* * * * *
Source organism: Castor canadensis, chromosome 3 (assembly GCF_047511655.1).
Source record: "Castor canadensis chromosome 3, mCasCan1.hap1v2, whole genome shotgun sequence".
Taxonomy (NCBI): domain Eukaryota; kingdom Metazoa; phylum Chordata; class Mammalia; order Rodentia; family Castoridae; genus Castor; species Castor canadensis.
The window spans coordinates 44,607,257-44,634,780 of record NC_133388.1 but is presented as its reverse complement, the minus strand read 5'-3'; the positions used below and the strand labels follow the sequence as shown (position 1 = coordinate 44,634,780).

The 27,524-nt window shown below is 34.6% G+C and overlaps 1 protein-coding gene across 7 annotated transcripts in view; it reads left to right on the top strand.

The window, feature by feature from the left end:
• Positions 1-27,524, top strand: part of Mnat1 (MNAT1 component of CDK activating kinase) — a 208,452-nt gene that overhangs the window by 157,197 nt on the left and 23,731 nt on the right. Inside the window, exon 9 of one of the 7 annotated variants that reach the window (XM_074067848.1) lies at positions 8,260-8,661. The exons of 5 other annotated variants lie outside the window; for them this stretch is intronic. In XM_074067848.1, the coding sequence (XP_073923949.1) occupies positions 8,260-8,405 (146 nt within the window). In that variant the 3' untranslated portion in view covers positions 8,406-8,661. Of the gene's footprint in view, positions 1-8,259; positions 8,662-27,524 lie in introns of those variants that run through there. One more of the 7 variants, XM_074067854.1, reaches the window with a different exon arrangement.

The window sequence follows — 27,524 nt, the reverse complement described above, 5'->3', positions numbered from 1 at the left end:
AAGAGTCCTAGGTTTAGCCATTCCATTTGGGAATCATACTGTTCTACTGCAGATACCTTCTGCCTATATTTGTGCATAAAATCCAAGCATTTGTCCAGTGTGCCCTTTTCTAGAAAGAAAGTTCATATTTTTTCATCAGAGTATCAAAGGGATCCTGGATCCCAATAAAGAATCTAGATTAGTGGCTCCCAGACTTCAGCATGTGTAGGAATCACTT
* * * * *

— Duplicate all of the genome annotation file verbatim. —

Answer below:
Source organism: Castor canadensis, chromosome 3 (assembly GCF_047511655.1).
Source record: "Castor canadensis chromosome 3, mCasCan1.hap1v2, whole genome shotgun sequence".
Taxonomy (NCBI): domain Eukaryota; kingdom Metazoa; phylum Chordata; class Mammalia; order Rodentia; family Castoridae; genus Castor; species Castor canadensis.
The window spans coordinates 44,607,257-44,634,780 of record NC_133388.1 but is presented as its reverse complement, the minus strand read 5'-3'; the positions used below and the strand labels follow the sequence as shown (position 1 = coordinate 44,634,780).

The 27,524-nt window shown below is 34.6% G+C and overlaps 1 protein-coding gene across 7 annotated transcripts in view; it reads left to right on the top strand.

The window, feature by feature from the left end:
• Positions 1-27,524, top strand: part of Mnat1 (MNAT1 component of CDK activating kinase) — a 208,452-nt gene that overhangs the window by 157,197 nt on the left and 23,731 nt on the right. Inside the window, exon 9 of one of the 7 annotated variants that reach the window (XM_074067848.1) lies at positions 8,260-8,661. The exons of 5 other annotated variants lie outside the window; for them this stretch is intronic. In XM_074067848.1, the coding sequence (XP_073923949.1) occupies positions 8,260-8,405 (146 nt within the window). In that variant the 3' untranslated portion in view covers positions 8,406-8,661. Of the gene's footprint in view, positions 1-8,259; positions 8,662-27,524 lie in introns of those variants that run through there. One more of the 7 variants, XM_074067854.1, reaches the window with a different exon arrangement.

The window sequence follows — 27,524 nt, the reverse complement described above, 5'->3', positions numbered from 1 at the left end:
AAGAGTCCTAGGTTTAGCCATTCCATTTGGGAATCATACTGTTCTACTGCAGATACCTTCTGCCTATATTTGTGCATAAAATCCAAGCATTTGTCCAGTGTGCCCTTTTCTAGAAAGAAAGTTCATATTTTTTCATCAGAGTATCAAAGGGATCCTGGATCCCAATAAAGAATCTAGATTAGTGGCTCCCAGACTTCAGCATGTGTAGGAATCACTT